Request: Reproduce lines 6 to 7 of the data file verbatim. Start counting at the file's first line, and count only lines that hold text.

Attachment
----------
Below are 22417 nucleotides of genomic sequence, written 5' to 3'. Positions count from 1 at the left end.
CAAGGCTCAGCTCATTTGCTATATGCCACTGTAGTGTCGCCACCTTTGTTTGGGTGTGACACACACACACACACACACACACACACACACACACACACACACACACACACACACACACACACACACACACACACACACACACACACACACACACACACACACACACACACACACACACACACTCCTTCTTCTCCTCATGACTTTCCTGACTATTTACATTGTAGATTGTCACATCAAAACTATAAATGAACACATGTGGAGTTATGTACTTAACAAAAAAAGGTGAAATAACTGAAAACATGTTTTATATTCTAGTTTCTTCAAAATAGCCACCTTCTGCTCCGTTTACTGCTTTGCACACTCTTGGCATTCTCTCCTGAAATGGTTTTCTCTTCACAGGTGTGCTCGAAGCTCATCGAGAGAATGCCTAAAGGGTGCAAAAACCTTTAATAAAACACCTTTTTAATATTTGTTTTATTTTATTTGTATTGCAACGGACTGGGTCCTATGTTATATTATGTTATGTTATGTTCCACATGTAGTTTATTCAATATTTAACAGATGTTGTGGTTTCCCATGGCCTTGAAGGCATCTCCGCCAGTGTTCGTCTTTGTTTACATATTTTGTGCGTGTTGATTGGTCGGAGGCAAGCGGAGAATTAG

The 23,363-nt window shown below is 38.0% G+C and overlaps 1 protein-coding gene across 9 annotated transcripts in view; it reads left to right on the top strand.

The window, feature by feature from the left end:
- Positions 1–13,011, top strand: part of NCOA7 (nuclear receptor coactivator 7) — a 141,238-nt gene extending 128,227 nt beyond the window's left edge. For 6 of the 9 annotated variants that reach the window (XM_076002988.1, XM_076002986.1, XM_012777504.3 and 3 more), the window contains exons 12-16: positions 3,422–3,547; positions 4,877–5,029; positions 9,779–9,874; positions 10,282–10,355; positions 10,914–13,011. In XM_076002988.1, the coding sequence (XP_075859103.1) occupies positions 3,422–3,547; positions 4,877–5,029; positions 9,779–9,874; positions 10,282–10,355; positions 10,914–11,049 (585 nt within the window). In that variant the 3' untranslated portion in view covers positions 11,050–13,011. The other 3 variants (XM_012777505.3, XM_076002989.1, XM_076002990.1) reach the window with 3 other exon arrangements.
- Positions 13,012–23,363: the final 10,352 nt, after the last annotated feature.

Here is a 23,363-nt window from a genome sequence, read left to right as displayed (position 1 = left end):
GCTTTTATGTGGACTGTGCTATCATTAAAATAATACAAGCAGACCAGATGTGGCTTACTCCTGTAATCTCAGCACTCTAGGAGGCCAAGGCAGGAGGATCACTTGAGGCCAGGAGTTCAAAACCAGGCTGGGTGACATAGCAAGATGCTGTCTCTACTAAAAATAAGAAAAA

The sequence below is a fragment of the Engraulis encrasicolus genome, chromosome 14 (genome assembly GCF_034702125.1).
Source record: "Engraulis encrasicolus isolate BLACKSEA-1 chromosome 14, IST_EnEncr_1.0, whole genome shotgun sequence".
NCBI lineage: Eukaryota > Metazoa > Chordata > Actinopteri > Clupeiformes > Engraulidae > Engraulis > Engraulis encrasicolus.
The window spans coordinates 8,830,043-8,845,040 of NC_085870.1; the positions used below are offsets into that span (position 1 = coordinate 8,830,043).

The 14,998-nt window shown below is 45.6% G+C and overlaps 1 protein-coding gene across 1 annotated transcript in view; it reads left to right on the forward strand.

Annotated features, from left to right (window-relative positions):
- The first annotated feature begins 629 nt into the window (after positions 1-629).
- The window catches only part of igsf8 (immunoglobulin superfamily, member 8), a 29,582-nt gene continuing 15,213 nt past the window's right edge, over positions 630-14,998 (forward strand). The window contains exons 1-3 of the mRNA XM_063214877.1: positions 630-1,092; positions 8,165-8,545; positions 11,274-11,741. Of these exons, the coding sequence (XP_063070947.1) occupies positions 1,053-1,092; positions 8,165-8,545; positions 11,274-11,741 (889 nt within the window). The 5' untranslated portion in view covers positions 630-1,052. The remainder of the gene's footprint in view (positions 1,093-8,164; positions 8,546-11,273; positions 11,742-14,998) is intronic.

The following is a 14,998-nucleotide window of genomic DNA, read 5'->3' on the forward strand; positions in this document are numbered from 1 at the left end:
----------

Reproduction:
- Positions 13,012–23,363: the final 10,352 nt, after the last annotated feature.

Here is a 23,363-nt window from a genome sequence, read left to right as displayed (position 1 = left end):